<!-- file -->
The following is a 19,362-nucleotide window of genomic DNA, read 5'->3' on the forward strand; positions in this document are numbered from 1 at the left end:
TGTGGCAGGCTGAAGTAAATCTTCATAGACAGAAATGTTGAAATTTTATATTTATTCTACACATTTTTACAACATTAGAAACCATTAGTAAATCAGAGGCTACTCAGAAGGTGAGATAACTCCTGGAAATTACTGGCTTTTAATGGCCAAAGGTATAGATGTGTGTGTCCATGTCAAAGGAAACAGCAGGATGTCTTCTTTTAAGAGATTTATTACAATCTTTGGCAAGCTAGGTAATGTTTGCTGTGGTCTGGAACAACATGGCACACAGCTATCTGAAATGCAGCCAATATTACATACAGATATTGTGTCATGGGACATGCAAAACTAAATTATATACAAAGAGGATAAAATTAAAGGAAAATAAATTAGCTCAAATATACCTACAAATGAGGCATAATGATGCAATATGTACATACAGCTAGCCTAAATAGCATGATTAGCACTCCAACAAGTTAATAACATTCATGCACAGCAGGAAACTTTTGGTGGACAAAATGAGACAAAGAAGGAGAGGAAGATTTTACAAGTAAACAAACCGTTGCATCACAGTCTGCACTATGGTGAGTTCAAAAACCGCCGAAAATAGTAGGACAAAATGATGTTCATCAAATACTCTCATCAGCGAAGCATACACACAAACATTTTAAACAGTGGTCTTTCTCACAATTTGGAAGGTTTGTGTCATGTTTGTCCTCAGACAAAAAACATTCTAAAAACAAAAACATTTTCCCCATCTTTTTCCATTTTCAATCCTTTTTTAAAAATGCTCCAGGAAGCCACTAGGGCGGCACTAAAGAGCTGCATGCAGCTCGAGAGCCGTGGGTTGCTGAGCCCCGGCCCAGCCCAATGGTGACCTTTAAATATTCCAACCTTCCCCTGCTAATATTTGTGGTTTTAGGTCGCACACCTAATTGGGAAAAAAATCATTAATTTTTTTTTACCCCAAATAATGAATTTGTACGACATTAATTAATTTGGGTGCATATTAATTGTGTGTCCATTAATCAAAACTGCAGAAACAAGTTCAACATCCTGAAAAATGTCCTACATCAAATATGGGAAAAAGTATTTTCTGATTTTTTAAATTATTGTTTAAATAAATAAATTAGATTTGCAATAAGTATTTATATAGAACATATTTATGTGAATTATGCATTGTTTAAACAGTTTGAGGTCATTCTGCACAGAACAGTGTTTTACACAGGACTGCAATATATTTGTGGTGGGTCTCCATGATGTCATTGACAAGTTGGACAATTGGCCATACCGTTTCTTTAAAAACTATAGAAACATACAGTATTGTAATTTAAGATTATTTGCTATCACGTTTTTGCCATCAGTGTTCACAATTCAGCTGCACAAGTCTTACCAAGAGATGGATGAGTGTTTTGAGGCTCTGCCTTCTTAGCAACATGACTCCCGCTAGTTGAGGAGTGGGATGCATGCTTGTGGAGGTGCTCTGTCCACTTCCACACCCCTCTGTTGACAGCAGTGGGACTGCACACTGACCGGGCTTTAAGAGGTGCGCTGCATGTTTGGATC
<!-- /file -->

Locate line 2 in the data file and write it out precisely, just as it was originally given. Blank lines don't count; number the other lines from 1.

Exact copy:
TGTGGCAGGCTGAAGTAAATCTTCATAGACAGAAATGTTGAAATTTTATATTTATTCTACACATTTTTACAACATTAGAAACCATTAGTAAATCAGAGGCTACTCAGAAGGTGAGATAACTCCTGGAAATTACTGGCTTTTAATGGCCAAAGGTATAGATGTGTGTGTCCATGTCAAAGGAAACAGCAGGATGTCTTCTTTTAAGAGATTTATTACAATCTTTGGCAAGCTAGGTAATGTTTGCTGTGGTCTGGAACAACATGGCACACAGCTATCTGAAATGCAGCCAATATTACATACAGATATTGTGTCATGGGACATGCAAAACTAAATTATATACAAAGAGGATAAAATTAAAGGAAAATAAATTAGCTCAAATATACCTACAAATGAGGCATAATGATGCAATATGTACATACAGCTAGCCTAAATAGCATGATTAGCACTCCAACAAGTTAATAACATTCATGCACAGCAGGAAACTTTTGGTGGACAAAATGAGACAAAGAAGGAGAGGAAGATTTTACAAGTAAACAAACCGTTGCATCACAGTCTGCACTATGGTGAGTTCAAAAACCGCCGAAAATAGTAGGACAAAATGATGTTCATCAAATACTCTCATCAGCGAAGCATACACACAAACATTTTAAACAGTGGTCTTTCTCACAATTTGGAAGGTTTGTGTCATGTTTGTCCTCAGACAAAAAACATTCTAAAAACAAAAACATTTTCCCCATCTTTTTCCATTTTCAATCCTTTTTTAAAAATGCTCCAGGAAGCCACTAGGGCGGCACTAAAGAGCTGCATGCAGCTCGAGAGCCGTGGGTTGCTGAGCCCCGGCCCAGCCCAATGGTGACCTTTAAATATTCCAACCTTCCCCTGCTAATATTTGTGGTTTTAGGTCGCACACCTAATTGGGAAAAAAATCATTAATTTTTTTTTACCCCAAATAATGAATTTGTACGACATTAATTAATTTGGGTGCATATTAATTGTGTGTCCATTAATCAAAACTGCAGAAACAAGTTCAACATCCTGAAAAATGTCCTACATCAAATATGGGAAAAAGTATTTTCTGATTTTTTAAATTATTGTTTAAATAAATAAATTAGATTTGCAATAAGTATTTATATAGAACATATTTATGTGAATTATGCATTGTTTAAACAGTTTGAGGTCATTCTGCACAGAACAGTGTTTTACACAGGACTGCAATATATTTGTGGTGGGTCTCCATGATGTCATTGACAAGTTGGACAATTGGCCATACCGTTTCTTTAAAAACTATAGAAACATACAGTATTGTAATTTAAGATTATTTGCTATCACGTTTTTGCCATCAGTGTTCACAATTCAGCTGCACAAGTCTTACCAAGAGATGGATGAGTGTTTTGAGGCTCTGCCTTCTTAGCAACATGACTCCCGCTAGTTGAGGAGTGGGATGCATGCTTGTGGAGGTGCTCTGTCCACTTCCACACCCCTCTGTTGACAGCAGTGGGACTGCACACTGACCGGGCTTTAAGAGGTGCGCTGCATGTTTGGATC